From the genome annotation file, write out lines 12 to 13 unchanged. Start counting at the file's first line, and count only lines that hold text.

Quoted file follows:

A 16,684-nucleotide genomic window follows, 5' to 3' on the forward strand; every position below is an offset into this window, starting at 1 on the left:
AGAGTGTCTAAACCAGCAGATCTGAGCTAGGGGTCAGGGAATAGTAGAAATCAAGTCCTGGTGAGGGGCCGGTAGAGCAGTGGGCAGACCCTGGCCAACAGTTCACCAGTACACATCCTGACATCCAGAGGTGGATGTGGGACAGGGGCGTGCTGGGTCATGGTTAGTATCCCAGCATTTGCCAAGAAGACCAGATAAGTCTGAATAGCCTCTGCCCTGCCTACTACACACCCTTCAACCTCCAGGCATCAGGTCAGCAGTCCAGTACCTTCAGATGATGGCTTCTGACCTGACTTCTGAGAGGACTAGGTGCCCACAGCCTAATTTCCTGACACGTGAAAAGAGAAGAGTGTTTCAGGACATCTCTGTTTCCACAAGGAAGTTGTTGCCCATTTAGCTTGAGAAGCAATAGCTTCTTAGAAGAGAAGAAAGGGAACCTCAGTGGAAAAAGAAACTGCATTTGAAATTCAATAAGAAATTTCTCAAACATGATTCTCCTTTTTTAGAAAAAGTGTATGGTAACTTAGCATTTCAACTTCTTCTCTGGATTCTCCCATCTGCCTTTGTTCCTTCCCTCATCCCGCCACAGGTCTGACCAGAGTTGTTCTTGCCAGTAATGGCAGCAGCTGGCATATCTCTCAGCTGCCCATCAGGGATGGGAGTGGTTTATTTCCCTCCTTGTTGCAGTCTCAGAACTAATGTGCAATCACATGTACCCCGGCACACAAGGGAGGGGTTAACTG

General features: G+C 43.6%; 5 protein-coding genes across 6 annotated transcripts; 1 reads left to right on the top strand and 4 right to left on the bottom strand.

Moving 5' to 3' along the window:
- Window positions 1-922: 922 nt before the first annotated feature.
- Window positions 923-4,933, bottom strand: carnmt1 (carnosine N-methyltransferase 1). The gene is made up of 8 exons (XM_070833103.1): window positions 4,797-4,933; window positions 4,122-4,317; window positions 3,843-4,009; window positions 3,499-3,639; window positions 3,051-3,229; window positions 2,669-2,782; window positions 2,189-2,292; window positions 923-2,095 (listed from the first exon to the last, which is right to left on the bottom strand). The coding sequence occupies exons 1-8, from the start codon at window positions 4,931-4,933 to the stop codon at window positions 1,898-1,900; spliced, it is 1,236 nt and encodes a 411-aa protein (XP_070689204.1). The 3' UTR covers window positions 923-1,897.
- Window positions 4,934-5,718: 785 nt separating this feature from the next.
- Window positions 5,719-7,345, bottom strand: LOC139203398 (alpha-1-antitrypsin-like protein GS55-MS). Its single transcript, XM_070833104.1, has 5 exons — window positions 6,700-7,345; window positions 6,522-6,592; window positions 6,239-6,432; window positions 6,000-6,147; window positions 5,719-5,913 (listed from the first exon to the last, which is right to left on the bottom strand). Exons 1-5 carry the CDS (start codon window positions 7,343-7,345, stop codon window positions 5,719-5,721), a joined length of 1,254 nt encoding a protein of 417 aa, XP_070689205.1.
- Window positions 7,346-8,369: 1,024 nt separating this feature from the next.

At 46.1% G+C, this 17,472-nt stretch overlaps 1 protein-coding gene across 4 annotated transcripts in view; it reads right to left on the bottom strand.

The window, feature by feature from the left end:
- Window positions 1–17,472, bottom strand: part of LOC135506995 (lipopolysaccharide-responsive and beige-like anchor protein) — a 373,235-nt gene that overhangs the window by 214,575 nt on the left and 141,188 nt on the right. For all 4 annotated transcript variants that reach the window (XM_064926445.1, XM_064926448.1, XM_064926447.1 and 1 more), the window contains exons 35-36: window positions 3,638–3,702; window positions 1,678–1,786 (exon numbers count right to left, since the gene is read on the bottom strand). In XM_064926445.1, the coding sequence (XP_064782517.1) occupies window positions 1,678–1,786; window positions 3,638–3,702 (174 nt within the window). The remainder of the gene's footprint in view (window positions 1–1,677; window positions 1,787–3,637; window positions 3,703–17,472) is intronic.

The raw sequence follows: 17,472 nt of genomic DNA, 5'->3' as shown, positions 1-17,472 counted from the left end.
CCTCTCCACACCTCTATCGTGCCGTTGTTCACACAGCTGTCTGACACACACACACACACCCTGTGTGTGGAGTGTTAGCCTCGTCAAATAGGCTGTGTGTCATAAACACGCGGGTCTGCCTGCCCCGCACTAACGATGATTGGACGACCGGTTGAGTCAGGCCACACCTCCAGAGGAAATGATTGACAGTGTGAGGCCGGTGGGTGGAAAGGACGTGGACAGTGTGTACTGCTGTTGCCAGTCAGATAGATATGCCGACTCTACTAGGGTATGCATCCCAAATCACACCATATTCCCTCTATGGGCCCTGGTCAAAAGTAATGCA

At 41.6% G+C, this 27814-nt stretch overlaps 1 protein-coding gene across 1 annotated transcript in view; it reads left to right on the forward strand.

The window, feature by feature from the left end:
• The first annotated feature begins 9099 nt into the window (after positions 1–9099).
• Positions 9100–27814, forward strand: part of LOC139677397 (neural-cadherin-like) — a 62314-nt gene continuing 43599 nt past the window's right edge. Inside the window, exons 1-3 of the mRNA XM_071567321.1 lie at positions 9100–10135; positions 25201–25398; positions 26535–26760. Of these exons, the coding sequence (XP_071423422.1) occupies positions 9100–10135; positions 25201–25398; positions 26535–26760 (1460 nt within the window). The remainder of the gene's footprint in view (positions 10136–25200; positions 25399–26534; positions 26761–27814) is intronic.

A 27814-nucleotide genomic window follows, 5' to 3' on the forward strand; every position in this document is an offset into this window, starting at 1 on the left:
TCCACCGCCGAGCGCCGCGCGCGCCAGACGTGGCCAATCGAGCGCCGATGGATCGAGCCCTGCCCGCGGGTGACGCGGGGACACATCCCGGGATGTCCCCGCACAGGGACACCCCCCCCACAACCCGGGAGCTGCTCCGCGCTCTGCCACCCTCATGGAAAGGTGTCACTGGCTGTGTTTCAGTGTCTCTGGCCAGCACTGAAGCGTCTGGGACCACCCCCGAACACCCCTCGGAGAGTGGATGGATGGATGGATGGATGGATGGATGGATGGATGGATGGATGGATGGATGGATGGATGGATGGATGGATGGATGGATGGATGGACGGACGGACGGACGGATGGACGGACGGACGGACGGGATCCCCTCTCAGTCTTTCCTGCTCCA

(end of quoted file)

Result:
- Window positions 1–17,472, bottom strand: part of LOC135506995 (lipopolysaccharide-responsive and beige-like anchor protein) — a 373,235-nt gene that overhangs the window by 214,575 nt on the left and 141,188 nt on the right. For all 4 annotated transcript variants that reach the window (XM_064926445.1, XM_064926448.1, XM_064926447.1 and 1 more), the window contains exons 35-36: window positions 3,638–3,702; window positions 1,678–1,786 (exon numbers count right to left, since the gene is read on the bottom strand). In XM_064926445.1, the coding sequence (XP_064782517.1) occupies window positions 1,678–1,786; window positions 3,638–3,702 (174 nt within the window). The remainder of the gene's footprint in view (window positions 1–1,677; window positions 1,787–3,637; window positions 3,703–17,472) is intronic.

The raw sequence follows: 17,472 nt of genomic DNA, 5'->3' as shown, positions 1-17,472 counted from the left end.